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My Dad has always said that there’s a certain confidence that comes with horse riding. Perhaps it’s to do with the experience of regularly handling large animals, or the level of commitment required or maybe it’s just the relationships you build. Either way I’ve never ridden a horse myself and have always been a little wary of them. (I think this stems from a couple of close shaves with donkeys in childhood!)
As part of our collaboration with Great British Racing, Ben, Chloe and Amy had their first riding lesson at a local stable this afternoon – this was going to go one of two ways – they’d either hate it or I’d find myself trying to work out how I could afford three lots of horse riding lessons every week…
Before we arrived at our local riding stables where we had a lesson booked (at a cost of £15 per child for half an hour) – I had talked to Ben, Chloe and Amy about how important it was that they were sensible and that they listened carefully to the instructor to make sure they were safe and that they didn’t upset the horses. They were each given helmets to wear and taken to their horses.
Amy’s horse was called Bronte, Chloe was called Buttons and Ben’s horse was called Minnie.
They were each taught to mount their horse, how to sit properly and how to hold the reins (like two ice cream cones in case you were wondering) and then they were led off out of sight for about 20 minutes leaving me wondering how they were getting on and what they were doing!
They’ve since told me that what they were doing was having a walk down a little path down the side of a nearby country park – I thought this was pretty brave for a first lesson but they all said it was not really any different to riding a donkey! Chloe tells me they were taught how to tell the horse to stop and start and what position to be in when they were going up and down hill.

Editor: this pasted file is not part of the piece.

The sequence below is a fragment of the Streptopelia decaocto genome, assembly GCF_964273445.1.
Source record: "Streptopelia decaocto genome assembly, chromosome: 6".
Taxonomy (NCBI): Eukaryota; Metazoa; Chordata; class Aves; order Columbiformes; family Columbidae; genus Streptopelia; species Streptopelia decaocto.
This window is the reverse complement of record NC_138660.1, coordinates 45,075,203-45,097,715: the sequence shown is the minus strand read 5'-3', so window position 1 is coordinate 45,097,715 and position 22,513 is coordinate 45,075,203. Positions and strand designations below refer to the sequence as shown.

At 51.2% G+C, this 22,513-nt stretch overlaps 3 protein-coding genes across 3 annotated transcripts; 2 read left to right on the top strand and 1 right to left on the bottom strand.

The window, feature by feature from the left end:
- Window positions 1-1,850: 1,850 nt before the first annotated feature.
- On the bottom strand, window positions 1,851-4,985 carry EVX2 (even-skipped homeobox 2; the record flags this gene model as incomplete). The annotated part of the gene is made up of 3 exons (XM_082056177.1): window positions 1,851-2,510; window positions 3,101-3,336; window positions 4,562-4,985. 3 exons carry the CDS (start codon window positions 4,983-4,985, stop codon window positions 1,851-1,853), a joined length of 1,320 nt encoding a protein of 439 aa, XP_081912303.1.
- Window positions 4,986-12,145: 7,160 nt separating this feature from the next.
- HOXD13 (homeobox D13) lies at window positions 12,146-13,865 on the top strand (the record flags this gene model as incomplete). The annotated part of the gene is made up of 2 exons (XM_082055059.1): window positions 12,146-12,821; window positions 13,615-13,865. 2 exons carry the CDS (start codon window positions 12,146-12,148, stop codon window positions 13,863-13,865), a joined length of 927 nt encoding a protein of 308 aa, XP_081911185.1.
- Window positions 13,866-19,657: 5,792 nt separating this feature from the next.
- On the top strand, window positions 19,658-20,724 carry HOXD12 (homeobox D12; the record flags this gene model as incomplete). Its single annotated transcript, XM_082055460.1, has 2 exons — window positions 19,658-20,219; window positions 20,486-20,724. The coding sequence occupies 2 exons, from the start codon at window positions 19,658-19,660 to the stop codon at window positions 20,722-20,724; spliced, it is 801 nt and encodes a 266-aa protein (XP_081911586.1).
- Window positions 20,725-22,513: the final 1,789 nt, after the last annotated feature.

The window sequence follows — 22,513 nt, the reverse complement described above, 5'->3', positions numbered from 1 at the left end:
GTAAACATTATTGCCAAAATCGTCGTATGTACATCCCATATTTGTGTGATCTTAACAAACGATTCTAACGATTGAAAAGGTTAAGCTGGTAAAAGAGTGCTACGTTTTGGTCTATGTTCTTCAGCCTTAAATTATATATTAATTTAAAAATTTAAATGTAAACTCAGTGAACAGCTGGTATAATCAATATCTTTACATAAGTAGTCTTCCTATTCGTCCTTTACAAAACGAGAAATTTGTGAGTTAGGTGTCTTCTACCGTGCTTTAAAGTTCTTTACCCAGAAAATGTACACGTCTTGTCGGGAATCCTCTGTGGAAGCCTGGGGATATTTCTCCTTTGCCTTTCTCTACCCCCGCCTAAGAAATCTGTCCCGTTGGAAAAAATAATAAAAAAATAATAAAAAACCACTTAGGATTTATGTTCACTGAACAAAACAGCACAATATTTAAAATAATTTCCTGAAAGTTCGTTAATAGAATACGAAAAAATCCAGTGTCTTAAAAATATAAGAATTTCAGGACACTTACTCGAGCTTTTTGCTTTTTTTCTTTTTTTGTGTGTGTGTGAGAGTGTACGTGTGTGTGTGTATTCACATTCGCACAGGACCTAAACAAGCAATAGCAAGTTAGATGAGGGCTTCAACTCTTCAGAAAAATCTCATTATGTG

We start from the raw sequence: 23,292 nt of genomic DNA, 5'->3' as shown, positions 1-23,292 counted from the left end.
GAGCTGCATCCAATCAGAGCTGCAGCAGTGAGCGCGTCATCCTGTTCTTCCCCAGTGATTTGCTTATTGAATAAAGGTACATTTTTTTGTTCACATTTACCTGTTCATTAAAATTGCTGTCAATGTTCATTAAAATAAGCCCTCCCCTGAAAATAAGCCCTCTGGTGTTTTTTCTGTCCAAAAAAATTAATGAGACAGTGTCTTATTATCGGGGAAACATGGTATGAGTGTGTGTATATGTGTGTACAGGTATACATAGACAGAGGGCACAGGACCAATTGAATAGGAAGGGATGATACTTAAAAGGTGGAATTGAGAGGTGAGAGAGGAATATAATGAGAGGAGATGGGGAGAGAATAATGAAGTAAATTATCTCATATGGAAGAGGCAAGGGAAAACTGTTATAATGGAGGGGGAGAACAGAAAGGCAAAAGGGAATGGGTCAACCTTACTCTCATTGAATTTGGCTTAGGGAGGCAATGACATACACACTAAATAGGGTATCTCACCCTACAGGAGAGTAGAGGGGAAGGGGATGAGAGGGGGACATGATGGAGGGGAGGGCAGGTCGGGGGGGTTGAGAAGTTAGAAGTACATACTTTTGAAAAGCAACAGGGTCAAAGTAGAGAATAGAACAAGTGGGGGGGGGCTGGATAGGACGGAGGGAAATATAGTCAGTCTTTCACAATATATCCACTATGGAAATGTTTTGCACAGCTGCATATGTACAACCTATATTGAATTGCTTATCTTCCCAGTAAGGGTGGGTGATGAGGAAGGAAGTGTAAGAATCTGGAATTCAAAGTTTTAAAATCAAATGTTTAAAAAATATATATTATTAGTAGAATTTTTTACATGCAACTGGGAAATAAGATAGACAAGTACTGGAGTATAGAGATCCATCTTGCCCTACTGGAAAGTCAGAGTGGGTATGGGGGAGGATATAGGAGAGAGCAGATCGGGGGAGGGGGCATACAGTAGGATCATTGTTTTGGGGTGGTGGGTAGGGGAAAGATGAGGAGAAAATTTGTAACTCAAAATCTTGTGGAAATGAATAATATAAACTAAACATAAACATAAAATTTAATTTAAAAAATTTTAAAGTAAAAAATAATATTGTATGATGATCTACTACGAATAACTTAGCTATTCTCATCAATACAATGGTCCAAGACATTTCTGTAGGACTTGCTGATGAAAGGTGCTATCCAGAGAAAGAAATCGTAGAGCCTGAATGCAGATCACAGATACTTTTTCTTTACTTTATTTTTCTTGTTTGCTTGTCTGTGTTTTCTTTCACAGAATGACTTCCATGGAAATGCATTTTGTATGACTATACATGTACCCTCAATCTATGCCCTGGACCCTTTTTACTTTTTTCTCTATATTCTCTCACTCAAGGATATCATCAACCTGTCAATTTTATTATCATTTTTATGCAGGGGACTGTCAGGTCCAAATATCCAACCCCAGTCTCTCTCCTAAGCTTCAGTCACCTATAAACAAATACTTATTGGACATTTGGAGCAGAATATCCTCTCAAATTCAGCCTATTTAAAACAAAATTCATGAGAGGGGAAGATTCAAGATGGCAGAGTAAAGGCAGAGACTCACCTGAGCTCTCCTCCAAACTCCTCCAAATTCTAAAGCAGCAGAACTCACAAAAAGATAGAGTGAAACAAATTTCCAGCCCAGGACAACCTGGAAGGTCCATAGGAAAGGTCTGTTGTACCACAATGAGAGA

When they came back to the riding school they were taken into an arena where they walked around the perimeter and then trotted the length of it! All three children looked very serious but seemed to be enjoying themselves!
The first thing Chloe said to me after her horse riding lessons was, “Mum can I go again?” – she did however say she doesn’t want to be a jockey like the ones we saw at Chester Races, she just wants to “trot about and stuff“!
If, like me, you’d rather watch the horses than ride them, it’s worth knowing that as part of Great British Racing’s ‘Under 18s Race Free’ initiative, there are 60 racecourses throughout Great Britain where under 18s are admitted free of charge to the vast majority of fixtures throughout the year, when accompanied by a paying adult. Throughout the summer holidays there are more than 200 fixtures up and down the country, including 50 special family days like the one we experienced at Chester Races – these will have additional activities put on for families and young people so are definitely worth keeping an eye out for!